SCOTUS judges issue a code of conduct but no way to enforce it

The US Supreme Court poses for an official group photo

WASHINGTON, DC – OCTOBER 7: Supreme Court of the United States (front row left) Associate Justice Sonia Sotomayor, Associate Justice Clarence Thomas, Chief Justice of the United States John Roberts, Associate Justice Samuel Alito and Associate Justice Elena Kagan (back row left) . ) Associate Justice Amy Coney Barrett, Associate Justice Neil Gorsuch, Associate Justice Brett Kavanaugh and Associate Justice Ketanji Brown Jackson pose for their official portrait in the East Conference Room of the Supreme Court Building on October 7, 2022 in Washington, DC. (Alex Wong/Getty Images)

The Supreme Court of the United States has issued an official and long-awaited decision Code of Conduct for Judges Monday, just weeks after Justice Amy Coney Barrett publicly stated that all nine justices thought a code of ethics was “a good idea.”

Although the 14-page code details a range of ethical expectations, it conspicuously excludes any mention of enforcement mechanisms or penalties for violations. The legal community appears to be divided on the meaning of the omission; While some accuse the justices of fussing over a woefully ineffective set of ethical standards, others say a more forceful enforcement mechanism would be constitutionally impossible.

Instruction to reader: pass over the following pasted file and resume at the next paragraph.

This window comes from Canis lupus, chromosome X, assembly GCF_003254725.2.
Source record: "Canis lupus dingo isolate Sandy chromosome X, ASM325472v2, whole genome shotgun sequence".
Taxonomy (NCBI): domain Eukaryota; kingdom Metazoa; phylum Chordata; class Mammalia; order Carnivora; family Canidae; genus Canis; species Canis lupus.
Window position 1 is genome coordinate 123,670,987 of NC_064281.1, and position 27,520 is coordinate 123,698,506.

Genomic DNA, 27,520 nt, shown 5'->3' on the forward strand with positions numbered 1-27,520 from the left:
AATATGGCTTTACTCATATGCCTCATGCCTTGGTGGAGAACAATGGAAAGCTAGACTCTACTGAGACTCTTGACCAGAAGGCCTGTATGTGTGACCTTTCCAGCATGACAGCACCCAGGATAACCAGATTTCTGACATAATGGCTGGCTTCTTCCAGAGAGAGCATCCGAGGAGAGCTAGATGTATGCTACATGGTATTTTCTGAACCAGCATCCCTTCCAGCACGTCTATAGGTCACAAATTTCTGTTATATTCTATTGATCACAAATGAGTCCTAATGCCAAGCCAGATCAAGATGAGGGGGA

As the justices noted in their opening opinion, many of the code’s requirements are “not new” and reflect ethics rules from other sources, including those that apply to other members of the federal judiciary.

They further explained that their decision to issue a formal code of conduct was an attempt to correct a recent “misunderstanding” that the judges were acting “unconstrained by any ethics rules.” They said the code was merely a representation of the standards they had already adhered to.

More specifically, the code requires that judges maintain the independence of the federal judiciary, avoid all forms of impropriety and outside influence, act without bias or fear of criticism, recuse themselves from cases with which they are personally connected, and refrain from engaging in activities , who “impair the “dignity” of official duties and do not engage in political activity.

All nine judges have signed the new code.

Olly Dawes

Olly Dawes is a Nytimas U.S. News Reporter based in London. His focus is on U.S. politics and the environment. He has covered climate change extensively, as well as healthcare and crime. Olly Dawes joined Nytimas in 2023 from the Daily Express and previously worked for Chemist and Druggist and the Jewish Chronicle. He is a graduate of Cambridge University. Languages: English. You can get in touch with me by emailing:

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